India well-positioned to tackle infectious diseases, climate change, nutrition issues: Soumya Swaminathan

Mumbai, March 12 : Former WHO Chief Scientist and Deputy Director General for Programmes, Dr Soumya Swaminathan, who on Tuesday received the prestigious Yashwantrao Chavan National Award 2023, feels that India is well-equipped and has positioned itself to effectively tackle various challenges, including infectious diseases, new pandemic, climate change, and nutrition with the present institutional build-up, collaborative approach, new and emerging technologies, and research & development.

The daughter of noted agricultural scientist late M.S. Swaminathan, Soumya Swaminathan is the Chairman of the M.S. Swaminathan Research Foundation, who hopes that India will be able to produce a vaccine to tackle tuberculosis soon.

In an exclusive interaction with IANS, she spoke at length about the ways to tackle these issues. Here are the excerpts:

On Infectious Diseases

“There are different kinds of infectious diseases. We have TB, malaria, and those which are expanding their footprints globally such as dengue, chikungunya, and also the newly emerging infections which we cannot predict, but have to remain prepared against.

So we need to tackle infectious diseases from a scientific and public health point of view. We understand enough about transmission, so we know how to prevent it even though we may not have vaccines for some of these infections.

However, with the advancement of technologies, including genomics, and different platforms being developed, we are in a good position to be able to develop diagnostics, vaccines, and drugs. What we need is a collaborative effort, because these are very complicated and complex infections. They need vaccinologists, immunologists, virologists, epidemiologists, molecular biologists, physicists, and engineers. The collaborative efforts are likely to lead to new and innovative solutions.

The best way to prepare for the worst pandemic is to try to tackle the infectious diseases we have today. If we can use new technologies, we will be in an even better position to deal with the next pandemic.

Climate Change

Globally, India has been a strong voice on climate change and may be pushing for equity because the effects of climate change are not felt in countries, which are not major contributors to the phenomenon.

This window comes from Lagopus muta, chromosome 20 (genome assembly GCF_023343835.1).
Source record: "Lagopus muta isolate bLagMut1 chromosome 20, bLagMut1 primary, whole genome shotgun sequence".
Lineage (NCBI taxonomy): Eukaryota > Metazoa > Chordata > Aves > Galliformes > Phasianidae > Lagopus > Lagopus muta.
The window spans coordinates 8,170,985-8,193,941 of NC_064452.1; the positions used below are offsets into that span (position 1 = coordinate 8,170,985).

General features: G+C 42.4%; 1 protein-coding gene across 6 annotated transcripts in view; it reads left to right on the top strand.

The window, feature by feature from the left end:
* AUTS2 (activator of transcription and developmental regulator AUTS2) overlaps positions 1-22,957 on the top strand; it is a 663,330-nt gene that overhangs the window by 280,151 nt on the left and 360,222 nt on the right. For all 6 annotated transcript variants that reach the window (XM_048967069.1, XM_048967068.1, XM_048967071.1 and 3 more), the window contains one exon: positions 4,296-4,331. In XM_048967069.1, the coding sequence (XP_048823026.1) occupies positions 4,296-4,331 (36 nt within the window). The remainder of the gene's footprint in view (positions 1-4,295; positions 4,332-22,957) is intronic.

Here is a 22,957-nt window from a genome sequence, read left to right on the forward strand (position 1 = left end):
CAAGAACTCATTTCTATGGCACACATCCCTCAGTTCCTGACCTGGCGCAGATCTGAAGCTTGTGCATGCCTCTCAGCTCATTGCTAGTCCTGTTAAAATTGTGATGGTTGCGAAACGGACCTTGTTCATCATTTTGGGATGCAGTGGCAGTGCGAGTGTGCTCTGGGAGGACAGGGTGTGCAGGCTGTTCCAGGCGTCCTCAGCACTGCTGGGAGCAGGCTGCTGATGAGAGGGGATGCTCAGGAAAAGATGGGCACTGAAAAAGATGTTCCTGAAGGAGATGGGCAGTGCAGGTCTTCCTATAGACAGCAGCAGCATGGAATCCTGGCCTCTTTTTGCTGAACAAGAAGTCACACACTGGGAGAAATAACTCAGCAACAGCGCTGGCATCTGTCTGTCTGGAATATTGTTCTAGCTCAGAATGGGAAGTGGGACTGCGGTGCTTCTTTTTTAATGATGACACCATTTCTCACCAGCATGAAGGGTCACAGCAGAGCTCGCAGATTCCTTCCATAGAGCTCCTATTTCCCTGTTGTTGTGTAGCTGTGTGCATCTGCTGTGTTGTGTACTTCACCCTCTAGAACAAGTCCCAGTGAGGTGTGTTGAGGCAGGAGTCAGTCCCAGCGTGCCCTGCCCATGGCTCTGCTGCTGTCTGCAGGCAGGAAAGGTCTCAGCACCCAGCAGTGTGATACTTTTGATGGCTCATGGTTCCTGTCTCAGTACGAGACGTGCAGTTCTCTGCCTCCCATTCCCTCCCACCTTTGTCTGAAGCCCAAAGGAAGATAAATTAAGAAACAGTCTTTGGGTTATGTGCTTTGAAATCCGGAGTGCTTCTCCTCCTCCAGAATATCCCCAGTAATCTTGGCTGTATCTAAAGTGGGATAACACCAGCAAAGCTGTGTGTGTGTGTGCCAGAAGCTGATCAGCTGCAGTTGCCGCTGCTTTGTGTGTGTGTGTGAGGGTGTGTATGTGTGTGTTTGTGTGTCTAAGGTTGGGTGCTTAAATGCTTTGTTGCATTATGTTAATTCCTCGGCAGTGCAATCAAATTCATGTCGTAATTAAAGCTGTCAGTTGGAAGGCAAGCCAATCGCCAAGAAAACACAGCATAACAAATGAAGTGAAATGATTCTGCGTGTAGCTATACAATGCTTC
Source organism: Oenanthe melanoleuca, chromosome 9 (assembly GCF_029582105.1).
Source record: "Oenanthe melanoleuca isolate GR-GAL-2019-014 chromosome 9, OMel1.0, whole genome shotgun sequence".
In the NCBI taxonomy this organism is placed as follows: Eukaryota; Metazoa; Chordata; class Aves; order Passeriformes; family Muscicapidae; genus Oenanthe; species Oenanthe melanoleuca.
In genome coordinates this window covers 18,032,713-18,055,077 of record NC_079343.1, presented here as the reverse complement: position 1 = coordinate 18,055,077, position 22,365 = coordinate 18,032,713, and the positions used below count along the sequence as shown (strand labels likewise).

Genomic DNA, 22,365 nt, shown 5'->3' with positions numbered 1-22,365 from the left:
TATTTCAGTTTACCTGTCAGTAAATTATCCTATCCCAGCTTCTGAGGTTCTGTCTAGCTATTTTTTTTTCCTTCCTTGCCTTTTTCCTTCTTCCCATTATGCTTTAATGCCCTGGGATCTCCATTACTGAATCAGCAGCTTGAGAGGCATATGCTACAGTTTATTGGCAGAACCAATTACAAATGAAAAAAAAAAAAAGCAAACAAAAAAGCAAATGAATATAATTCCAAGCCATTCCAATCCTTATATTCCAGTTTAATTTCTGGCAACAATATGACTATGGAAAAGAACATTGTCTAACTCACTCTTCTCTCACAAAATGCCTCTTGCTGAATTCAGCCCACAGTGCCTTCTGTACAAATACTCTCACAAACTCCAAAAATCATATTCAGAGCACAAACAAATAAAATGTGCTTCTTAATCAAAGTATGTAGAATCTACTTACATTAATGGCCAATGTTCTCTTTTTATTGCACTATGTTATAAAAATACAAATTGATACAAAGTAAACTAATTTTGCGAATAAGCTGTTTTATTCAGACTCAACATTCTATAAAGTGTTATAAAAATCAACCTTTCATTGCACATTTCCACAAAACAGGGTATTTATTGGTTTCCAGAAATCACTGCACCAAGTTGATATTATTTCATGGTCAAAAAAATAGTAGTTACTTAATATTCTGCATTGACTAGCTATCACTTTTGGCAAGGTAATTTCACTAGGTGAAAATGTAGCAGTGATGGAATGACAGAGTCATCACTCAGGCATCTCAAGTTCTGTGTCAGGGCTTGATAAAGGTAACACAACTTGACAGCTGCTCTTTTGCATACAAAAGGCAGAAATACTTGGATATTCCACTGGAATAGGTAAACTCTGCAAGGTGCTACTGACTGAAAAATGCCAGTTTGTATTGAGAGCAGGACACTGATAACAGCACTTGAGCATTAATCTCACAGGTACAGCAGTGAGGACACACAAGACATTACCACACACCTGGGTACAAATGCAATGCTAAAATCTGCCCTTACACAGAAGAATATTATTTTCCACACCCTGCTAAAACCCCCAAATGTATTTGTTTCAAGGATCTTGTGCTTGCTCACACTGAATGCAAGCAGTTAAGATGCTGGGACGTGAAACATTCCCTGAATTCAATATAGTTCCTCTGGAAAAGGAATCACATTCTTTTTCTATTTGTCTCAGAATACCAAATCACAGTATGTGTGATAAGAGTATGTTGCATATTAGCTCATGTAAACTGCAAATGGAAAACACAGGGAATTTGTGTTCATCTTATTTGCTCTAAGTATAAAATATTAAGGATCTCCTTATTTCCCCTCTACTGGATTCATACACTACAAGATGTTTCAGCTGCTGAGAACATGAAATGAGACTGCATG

Unfortunately, even though our per capita contribution to greenhouse gases is extremely low, even lower than Africa, the brunt of the effect is being felt by us. Be it global warming leading to prolonged heat or floods, droughts, or cyclones, they are occurring more frequently now.

Whether it is an indirect effect of climate change through reducing the yield of major crops and potentially contributing to food and nutrition insecurity, there are many ways in which the climate is impacting our health today.

So, while India needs to have a strong voice on the global side and fight for equity, we need to look immediately at the adaptation measures as to how we protect the health and livelihood of millions of people, particularly the poor and the vulnerable, who are already just about managing.

We have rich agroecology and there is a lot of traditional wisdom in India to use our water sustainably. We knew how to build houses that were traditionally better able to withstand heat. Some of these things we need to go back to in order to protect the biodiversity that still exists. In the case of agro biodiversity, we have very diverse, rich varieties of rice, pulses, and millet, which have properties that make them resistant to climate change and droughts.

We have to invest again in our traditional ways of growing crops and harvesting water, so that we can start to mitigate some of the impacts of climate change, which are already being felt.


There is a lot of science in nutrition as well. It is critically important particularly for the young child though nutrition is important throughout the life course, but probably the critical period is pregnancy and the first two years of a child’s life, what we call the first 1,000 days — as that’s when the brain develops.

For India to be a developed nation with a $5 trillion economy, our human capital is our biggest asset, so we need to invest in human capital which is the health and education of young children. That is where we have to begin. We have to see our data, find out where we have done well, and where we still have gaps. We need to take a scientific approach to fill up those gaps.

We have to think of our strategies to achieve in a way that fits within our traditional food habits, and diet. We should not be resorting to drugs, medicines, and chemicals to solve the nutritional problems. They have to be addressed through a dietary option as it is the only sustainable way to improve nutrition.

Therefore, we have to look at agriculture as a solution to our nutritional needs and investing in this will pay off in the long term in terms of economic dividend.

It is also important to invest in children between the ages of six months and three years by establishing creches so that women can go to work and improve the women’s labour force. It provides a safe and secure environment where children get physical and mental stimulation and nutrition. This will set a platform for a healthy childhood.”

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